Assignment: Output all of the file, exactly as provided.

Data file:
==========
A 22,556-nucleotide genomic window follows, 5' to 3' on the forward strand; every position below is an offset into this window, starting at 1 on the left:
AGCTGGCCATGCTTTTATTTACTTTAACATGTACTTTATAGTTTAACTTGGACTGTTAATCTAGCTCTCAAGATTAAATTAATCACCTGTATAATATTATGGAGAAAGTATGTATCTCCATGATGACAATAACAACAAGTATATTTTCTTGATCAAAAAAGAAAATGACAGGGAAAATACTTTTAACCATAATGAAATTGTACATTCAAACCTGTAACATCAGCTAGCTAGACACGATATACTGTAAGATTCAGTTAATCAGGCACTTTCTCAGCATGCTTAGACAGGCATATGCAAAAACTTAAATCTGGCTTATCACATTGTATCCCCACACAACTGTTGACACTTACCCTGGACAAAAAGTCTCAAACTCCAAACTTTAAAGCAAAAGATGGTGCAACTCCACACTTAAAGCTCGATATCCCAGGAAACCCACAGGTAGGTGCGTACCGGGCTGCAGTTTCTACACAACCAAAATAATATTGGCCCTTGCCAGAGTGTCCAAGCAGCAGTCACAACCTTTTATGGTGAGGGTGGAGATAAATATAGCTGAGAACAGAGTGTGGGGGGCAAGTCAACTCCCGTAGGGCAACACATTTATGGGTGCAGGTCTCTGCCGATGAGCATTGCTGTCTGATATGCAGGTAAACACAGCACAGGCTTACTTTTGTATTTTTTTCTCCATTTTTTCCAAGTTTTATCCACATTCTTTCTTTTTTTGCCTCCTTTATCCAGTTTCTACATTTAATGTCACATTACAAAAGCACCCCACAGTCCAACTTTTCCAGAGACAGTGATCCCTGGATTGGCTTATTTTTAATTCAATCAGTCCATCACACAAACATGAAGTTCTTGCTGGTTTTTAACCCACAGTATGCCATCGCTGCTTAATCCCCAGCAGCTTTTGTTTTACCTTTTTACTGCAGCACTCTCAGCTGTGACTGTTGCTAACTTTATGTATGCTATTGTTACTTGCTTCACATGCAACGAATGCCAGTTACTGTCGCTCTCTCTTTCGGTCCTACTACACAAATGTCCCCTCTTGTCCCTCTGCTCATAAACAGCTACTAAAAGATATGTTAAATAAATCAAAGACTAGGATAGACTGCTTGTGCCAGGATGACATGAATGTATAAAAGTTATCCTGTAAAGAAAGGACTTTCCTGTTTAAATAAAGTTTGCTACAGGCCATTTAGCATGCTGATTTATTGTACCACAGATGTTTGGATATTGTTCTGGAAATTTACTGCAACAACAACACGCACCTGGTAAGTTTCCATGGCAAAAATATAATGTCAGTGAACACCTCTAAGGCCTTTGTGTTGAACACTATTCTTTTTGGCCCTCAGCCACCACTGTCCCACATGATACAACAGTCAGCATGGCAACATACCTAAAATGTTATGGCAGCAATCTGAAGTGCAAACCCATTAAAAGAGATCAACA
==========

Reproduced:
A 22,556-nucleotide genomic window follows, 5' to 3' on the forward strand; every position below is an offset into this window, starting at 1 on the left:
AGCTGGCCATGCTTTTATTTACTTTAACATGTACTTTATAGTTTAACTTGGACTGTTAATCTAGCTCTCAAGATTAAATTAATCACCTGTATAATATTATGGAGAAAGTATGTATCTCCATGATGACAATAACAACAAGTATATTTTCTTGATCAAAAAAGAAAATGACAGGGAAAATACTTTTAACCATAATGAAATTGTACATTCAAACCTGTAACATCAGCTAGCTAGACACGATATACTGTAAGATTCAGTTAATCAGGCACTTTCTCAGCATGCTTAGACAGGCATATGCAAAAACTTAAATCTGGCTTATCACATTGTATCCCCACACAACTGTTGACACTTACCCTGGACAAAAAGTCTCAAACTCCAAACTTTAAAGCAAAAGATGGTGCAACTCCACACTTAAAGCTCGATATCCCAGGAAACCCACAGGTAGGTGCGTACCGGGCTGCAGTTTCTACACAACCAAAATAATATTGGCCCTTGCCAGAGTGTCCAAGCAGCAGTCACAACCTTTTATGGTGAGGGTGGAGATAAATATAGCTGAGAACAGAGTGTGGGGGGCAAGTCAACTCCCGTAGGGCAACACATTTATGGGTGCAGGTCTCTGCCGATGAGCATTGCTGTCTGATATGCAGGTAAACACAGCACAGGCTTACTTTTGTATTTTTTTCTCCATTTTTTCCAAGTTTTATCCACATTCTTTCTTTTTTTGCCTCCTTTATCCAGTTTCTACATTTAATGTCACATTACAAAAGCACCCCACAGTCCAACTTTTCCAGAGACAGTGATCCCTGGATTGGCTTATTTTTAATTCAATCAGTCCATCACACAAACATGAAGTTCTTGCTGGTTTTTAACCCACAGTATGCCATCGCTGCTTAATCCCCAGCAGCTTTTGTTTTACCTTTTTACTGCAGCACTCTCAGCTGTGACTGTTGCTAACTTTATGTATGCTATTGTTACTTGCTTCACATGCAACGAATGCCAGTTACTGTCGCTCTCTCTTTCGGTCCTACTACACAAATGTCCCCTCTTGTCCCTCTGCTCATAAACAGCTACTAAAAGATATGTTAAATAAATCAAAGACTAGGATAGACTGCTTGTGCCAGGATGACATGAATGTATAAAAGTTATCCTGTAAAGAAAGGACTTTCCTGTTTAAATAAAGTTTGCTACAGGCCATTTAGCATGCTGATTTATTGTACCACAGATGTTTGGATATTGTTCTGGAAATTTACTGCAACAACAACACGCACCTGGTAAGTTTCCATGGCAAAAATATAATGTCAGTGAACACCTCTAAGGCCTTTGTGTTGAACACTATTCTTTTTGGCCCTCAGCCACCACTGTCCCACATGATACAACAGTCAGCATGGCAACATACCTAAAATGTTATGGCAGCAATCTGAAGTGCAAACCCATTAAAAGAGATCAACA